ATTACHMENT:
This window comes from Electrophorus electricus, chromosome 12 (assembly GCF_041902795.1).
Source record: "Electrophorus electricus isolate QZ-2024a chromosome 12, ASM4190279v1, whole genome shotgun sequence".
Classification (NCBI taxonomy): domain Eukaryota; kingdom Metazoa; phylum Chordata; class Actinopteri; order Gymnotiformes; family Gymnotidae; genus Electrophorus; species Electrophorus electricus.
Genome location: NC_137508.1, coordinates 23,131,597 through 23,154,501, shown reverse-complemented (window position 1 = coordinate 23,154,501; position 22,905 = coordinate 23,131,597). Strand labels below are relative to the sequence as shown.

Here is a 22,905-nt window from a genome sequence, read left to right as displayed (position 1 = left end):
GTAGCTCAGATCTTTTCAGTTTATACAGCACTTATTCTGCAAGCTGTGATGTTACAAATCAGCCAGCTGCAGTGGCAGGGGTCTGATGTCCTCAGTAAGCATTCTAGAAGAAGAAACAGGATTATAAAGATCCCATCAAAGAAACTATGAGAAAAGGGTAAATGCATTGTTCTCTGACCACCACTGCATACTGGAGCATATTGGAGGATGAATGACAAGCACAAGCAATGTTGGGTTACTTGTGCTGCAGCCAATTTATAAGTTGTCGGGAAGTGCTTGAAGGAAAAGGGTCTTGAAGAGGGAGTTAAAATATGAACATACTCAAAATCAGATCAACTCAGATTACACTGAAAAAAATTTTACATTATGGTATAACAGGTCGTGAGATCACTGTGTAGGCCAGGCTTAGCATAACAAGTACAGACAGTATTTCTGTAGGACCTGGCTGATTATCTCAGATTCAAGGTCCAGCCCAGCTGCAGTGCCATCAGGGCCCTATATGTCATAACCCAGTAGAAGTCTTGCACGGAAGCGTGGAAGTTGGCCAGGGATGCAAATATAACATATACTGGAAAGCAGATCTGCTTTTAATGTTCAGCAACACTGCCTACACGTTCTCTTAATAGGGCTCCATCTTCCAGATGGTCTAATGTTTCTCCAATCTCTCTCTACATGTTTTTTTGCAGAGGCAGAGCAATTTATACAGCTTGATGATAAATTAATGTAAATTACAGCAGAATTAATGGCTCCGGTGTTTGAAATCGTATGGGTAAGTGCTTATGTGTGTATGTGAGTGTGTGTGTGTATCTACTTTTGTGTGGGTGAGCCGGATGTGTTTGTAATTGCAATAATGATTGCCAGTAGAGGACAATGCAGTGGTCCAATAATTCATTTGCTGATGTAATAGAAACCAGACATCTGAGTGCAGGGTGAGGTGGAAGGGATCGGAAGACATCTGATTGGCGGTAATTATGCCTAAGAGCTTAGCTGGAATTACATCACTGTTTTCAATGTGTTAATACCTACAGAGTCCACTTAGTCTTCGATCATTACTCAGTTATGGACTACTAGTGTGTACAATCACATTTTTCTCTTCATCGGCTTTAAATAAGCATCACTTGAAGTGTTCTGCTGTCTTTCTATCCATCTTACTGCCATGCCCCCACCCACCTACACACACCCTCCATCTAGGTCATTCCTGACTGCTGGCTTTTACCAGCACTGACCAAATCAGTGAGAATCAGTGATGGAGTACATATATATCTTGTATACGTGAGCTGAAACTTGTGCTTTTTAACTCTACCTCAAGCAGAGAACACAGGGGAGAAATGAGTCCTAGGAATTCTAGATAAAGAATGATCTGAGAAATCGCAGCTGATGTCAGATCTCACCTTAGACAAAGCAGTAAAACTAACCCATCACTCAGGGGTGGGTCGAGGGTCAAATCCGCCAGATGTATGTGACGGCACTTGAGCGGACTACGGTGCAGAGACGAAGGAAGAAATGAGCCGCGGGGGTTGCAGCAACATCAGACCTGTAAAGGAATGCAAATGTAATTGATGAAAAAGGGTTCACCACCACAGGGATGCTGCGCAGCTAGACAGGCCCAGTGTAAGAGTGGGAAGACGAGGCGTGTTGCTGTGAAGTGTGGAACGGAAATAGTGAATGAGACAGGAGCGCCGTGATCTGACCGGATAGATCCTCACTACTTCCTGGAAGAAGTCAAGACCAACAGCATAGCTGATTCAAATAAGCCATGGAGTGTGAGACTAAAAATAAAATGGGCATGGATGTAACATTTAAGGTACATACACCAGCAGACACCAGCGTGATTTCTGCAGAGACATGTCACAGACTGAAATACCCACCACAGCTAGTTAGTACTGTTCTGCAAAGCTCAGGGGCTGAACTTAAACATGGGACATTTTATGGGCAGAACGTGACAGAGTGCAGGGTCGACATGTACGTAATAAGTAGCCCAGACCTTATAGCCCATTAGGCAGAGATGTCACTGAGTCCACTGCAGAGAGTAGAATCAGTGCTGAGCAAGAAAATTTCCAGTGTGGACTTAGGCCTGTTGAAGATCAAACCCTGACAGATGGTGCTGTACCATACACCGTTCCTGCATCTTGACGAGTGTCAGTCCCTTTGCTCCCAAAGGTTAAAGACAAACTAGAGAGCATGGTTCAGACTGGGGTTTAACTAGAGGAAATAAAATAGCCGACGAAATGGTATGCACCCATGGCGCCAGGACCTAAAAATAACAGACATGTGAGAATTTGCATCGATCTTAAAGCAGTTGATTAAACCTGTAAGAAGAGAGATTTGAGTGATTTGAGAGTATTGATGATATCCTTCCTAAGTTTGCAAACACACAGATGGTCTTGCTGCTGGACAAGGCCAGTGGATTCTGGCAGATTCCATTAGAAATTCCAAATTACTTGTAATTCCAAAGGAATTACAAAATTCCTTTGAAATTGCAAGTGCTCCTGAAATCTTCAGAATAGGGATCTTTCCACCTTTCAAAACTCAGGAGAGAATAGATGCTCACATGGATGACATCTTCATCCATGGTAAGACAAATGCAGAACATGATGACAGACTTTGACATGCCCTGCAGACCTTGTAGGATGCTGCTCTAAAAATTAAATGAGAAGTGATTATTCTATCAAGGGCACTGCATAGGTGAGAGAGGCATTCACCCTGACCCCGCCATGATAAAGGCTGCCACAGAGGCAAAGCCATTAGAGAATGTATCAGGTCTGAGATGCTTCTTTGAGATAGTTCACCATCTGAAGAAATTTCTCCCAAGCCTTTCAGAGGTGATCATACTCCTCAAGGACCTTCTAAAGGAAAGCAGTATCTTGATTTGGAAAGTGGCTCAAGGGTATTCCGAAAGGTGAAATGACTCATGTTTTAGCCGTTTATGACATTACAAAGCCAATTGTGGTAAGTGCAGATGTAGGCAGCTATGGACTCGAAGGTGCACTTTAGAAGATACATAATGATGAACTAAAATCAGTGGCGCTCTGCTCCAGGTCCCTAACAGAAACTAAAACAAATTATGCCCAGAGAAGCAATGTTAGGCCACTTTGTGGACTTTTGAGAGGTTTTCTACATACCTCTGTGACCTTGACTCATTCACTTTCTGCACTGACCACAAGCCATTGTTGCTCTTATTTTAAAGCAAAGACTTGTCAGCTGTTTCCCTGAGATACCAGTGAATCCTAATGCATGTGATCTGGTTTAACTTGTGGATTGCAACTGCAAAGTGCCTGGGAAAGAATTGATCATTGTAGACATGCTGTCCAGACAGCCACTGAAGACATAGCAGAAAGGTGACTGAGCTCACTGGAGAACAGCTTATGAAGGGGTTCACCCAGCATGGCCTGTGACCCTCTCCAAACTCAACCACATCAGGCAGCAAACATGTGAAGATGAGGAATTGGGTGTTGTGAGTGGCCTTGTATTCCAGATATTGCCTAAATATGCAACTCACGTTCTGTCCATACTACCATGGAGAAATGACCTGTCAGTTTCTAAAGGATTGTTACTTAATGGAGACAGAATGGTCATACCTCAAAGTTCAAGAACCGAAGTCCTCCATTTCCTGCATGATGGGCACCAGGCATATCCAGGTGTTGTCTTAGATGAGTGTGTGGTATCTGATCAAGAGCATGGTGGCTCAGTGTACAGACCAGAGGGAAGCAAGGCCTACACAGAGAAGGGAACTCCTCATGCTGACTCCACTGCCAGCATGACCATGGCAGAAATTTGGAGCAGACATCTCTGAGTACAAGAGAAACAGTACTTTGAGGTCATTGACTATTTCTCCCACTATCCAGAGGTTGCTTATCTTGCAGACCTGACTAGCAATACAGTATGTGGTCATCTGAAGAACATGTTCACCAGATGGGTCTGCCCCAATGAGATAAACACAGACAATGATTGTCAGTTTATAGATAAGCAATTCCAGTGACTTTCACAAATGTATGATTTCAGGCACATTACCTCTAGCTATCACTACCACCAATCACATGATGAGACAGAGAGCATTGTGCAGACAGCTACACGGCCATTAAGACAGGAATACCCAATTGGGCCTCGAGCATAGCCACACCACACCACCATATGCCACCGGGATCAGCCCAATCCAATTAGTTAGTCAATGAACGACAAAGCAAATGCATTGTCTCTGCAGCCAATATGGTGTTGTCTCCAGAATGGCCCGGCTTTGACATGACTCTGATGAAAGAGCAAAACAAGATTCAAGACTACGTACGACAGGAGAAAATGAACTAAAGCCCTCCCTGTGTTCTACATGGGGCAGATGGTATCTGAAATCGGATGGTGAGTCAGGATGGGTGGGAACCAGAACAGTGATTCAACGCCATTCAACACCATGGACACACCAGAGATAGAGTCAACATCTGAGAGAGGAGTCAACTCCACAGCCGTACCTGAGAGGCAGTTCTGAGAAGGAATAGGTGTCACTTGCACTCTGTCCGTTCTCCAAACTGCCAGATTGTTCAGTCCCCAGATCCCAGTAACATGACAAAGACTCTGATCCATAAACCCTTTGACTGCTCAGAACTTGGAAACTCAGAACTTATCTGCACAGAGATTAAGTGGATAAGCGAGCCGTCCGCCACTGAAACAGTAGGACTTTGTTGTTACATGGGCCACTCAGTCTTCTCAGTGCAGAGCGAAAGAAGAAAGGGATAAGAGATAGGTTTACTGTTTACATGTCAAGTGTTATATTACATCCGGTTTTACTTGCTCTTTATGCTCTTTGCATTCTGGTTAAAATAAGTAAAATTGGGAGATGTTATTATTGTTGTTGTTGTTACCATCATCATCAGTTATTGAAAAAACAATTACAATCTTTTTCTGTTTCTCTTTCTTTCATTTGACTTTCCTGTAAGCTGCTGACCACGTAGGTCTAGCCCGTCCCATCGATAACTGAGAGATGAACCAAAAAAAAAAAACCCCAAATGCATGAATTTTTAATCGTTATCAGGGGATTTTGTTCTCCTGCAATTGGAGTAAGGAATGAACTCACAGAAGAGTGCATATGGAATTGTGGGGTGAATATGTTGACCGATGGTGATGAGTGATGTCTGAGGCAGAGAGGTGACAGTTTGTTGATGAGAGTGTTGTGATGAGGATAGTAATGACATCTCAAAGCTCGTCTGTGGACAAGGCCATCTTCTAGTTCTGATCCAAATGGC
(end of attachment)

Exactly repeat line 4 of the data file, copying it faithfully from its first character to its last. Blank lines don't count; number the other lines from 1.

Genome location: NC_137508.1, coordinates 23,131,597 through 23,154,501, shown reverse-complemented (window position 1 = coordinate 23,154,501; position 22,905 = coordinate 23,131,597). Strand labels below are relative to the sequence as shown.